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Bebop Spoken There

Ernie Wilkins: “If you don't look at the liner notes, you don't know who in the hell it is. Everybody sounds alike, that same million-note approach. Faceless.” – (Crescendo November 1975).

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Ben Williams: “A lot of jazz today has developed this allergy to simplicity. ‘If it’s simple, that means it’s not hip’ is a theme. But sometimes the simplest thing you can do is the hippest thing you can do.” – (Down Beat August 2015).

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Archives.

Today Wednesday March 22

Afternoon.
Vieux Carre Jazzmen - Crescent Club, 1 Hudleston, Cullercoats NE30 3OS. 1pm. Free.
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Evening.
Take it to the Bridge - The Globe, 11 Railway St., Newcastle NE4 7AD. £1. 8pm.
Paul Skerritt Band - Cherry Tree Restaurant, 9 Osborne Rd., Jesmond, Newcastle. 7:30pm. No cover charge.
Levee Ramblers NOJB - Springwell Village Community Venue, Fell Road, Springwell, Gateshead NE9 7RP. 8:30pm. £3.00.
John Harle and Steve Lodder - Royal Grammar School, Eskdale Tce., Jesmond, Newcastle NE2 4DX. 7pm. £20 & £10. 60th birthday tour for RGS alumnus Harl.
Chris Sharkey Trio - Jazz Café, 25 Pink Lane, Newcastle NE1 5DW. 8pm. £4.
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To the best of our knowledge, details of the above events are correct but may be subject to alteration.

Thursday, November 17, 2016

Matthew Halsall & The Gondwana Orchestra ft. Josephine Oniyama and Dwight Trible @ Islington Assembly Hall. EFG London Jazz Festival - November 14

Matthew Halsall (trumpet); Jordan Smart (sax/flute); Taz Modi (piano); Amanda Whiting (harp); Gavin Barras (bass); Luke Flowers (drums). + Josephine Oniyama & Dwight Trible (voice)
(Review by Peter Jones).
They should have named it - Before and after Dwight.
Before: it’s a packed house, as Halsall and his band settle into a mellow, somewhat spaced-out vibe, based on simple grooves rather than chord sequences. This music is clearly influenced by the other-worldliness favoured by the likes of Pharaoh Sanders, Carla Bley and Alice Coltrane.
Beginning with a stately, Indian-flavoured tune, Jordan Smart’s flute and Amanda Whiting’s harp take the lead roles. The Orchestra then strike up a number in 6/8, and for the first time we are treated to the beautifully clear, vibrato-free tone of Halsall’s trumpet. Spacy, ethereal harp twinkles and shimmers on the next, a lengthy modal piece, Taz Modi thrumming the strings of his piano. And the next tune is even more minimalist, leading one to speculate that these lovely meditative numbers are probably born of free jamming that goes on for hours. It promotes a pleasant mood of groovy introspection.
Whiting can make her harp sound like a guitar on its lower strings, and sometimes piano and harp don’t quite manage to keep out of each other’s way (a familiar issue when it’s piano and guitar) - not that it really matters with music that flows like this.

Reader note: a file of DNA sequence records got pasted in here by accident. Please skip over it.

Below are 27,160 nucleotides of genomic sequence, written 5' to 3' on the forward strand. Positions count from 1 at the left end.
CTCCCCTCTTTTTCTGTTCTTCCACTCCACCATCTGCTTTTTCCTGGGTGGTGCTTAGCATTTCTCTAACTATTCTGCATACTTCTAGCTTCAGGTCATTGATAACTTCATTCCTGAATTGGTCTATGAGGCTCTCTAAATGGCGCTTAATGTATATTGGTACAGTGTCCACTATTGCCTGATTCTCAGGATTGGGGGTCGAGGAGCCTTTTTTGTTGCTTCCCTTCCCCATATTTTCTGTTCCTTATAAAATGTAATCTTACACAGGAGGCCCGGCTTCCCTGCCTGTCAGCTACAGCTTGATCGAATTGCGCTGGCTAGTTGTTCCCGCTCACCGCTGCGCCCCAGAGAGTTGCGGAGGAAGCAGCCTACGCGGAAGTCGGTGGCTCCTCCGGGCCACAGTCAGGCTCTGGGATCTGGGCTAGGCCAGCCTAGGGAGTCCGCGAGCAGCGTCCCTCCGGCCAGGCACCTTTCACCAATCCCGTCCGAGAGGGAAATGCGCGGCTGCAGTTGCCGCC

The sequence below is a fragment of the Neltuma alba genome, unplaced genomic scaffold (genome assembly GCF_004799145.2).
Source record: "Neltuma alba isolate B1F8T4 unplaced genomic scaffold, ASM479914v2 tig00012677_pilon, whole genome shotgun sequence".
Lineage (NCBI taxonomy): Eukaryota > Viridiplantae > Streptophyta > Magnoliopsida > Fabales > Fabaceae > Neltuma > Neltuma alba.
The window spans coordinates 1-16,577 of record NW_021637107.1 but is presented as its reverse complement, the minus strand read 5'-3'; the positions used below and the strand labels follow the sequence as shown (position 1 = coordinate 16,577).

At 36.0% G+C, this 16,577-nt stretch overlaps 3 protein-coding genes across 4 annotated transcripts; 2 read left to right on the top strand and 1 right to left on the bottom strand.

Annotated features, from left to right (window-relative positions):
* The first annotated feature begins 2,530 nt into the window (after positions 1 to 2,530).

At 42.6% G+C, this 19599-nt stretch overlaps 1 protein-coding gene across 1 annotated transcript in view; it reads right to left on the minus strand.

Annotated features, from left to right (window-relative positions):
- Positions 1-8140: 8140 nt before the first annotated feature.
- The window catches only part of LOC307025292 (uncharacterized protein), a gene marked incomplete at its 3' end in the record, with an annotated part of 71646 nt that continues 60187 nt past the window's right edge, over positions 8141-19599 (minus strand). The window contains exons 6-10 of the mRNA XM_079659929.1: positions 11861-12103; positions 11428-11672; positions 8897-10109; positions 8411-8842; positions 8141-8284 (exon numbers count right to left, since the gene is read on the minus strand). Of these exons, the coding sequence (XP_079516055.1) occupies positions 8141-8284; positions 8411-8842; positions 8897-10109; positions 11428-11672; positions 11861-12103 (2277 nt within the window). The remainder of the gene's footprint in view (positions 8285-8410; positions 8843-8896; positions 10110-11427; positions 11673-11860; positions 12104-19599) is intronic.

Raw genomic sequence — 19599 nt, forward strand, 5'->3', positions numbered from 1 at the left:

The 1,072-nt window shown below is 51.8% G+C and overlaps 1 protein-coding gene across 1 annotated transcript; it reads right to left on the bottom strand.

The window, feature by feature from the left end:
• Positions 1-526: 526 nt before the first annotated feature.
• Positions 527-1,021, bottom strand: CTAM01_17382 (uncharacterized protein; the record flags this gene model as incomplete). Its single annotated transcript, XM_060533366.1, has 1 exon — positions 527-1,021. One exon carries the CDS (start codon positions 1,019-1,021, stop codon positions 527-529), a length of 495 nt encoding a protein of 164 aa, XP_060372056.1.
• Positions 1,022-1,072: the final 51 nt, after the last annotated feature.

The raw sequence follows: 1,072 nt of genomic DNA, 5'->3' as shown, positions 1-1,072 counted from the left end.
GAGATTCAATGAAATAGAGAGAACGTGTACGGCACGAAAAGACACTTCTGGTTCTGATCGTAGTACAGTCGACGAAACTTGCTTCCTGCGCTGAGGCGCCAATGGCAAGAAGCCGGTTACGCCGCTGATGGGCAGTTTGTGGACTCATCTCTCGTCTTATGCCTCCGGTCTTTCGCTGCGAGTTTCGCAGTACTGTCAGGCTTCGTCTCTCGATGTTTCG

Five tunes have gone by before Matthew Halsall speaks to the audience for the first time, to introduce singer Josephine Oniyama. She does a nice job with a tune called As I Walk, Halsall kneeling to play pre-recorded vocal harmonies from some box of tricks on the floor.

After: one more song from Oniyama, and off she goes, to be replaced, with slow and deliberate tread, by singer Dwight Trible, a gentleman of a certain vintage, with white beard and knitted Rasta hat. The band launches into John Coltrane’s Wise One, as presented with Trible’s own lyrics on his 2006 masterpiece Living Water.

Yes, masterpiece. Because Dwight Trible is a singer like no other. A human conduit to the celestial spirit, he makes the walls tremble with transcendent energy-waves. Arms aloft, he is soon testifyin’ and hollerin’, his bass-baritone larynx vibrating with passion, and it jolts the audience back into full consciousness. Continuing with another tune from Living Water - Bill Lee’s John Coltrane - Trible soon has the audience singing along. He delivers a final killer punch with Burt Bacharach’s What the World Need Now is Love. Not happy-clappy, though: it’s deadly serious, and all on one chord. This is Dwight’s response to the unfolding horror on the other side of the Atlantic.

The Gondwana Orchestra are great, but by the time they get to the encores, Dwight has completely taken over their gig, and won a lot of new fans on the way.
Peter Jones
A new album of collaborations between Dwight Trible and the Gondwana Orchestra is planned for release in 2017.

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Bebop Spoken Here -- Here, being the north-east of England -- centred in the blues heartland of Newcastle and reaching down to the Tees Delta and looking upwards to the Land of the Kilt.
Not a very original title, I know; not even an accurate one as my taste, whilst centred around the music of Bird and Diz, extends in many directions and I listen to everything from King Oliver to Chick Corea and beyond. Not forgetting the Great American Songbook the contents of which has provided the inspiration for much great jazz and quality popular singing for round about a century.
The idea of this blog is for you to share your thoughts and pass on your comments on discs, gigs, jazz - music in general. If you've been to a gig/concert or heard a CD that knocked you sideways please share your views with us. Tell us about your favourites, your memories, your dislikes.
Lance (Who wishes it to be known that he is not responsible for postings other than his own and that he's not always responsible for them.)
Contact: lanceliddle@gmail.com I look forward to hearing from you.

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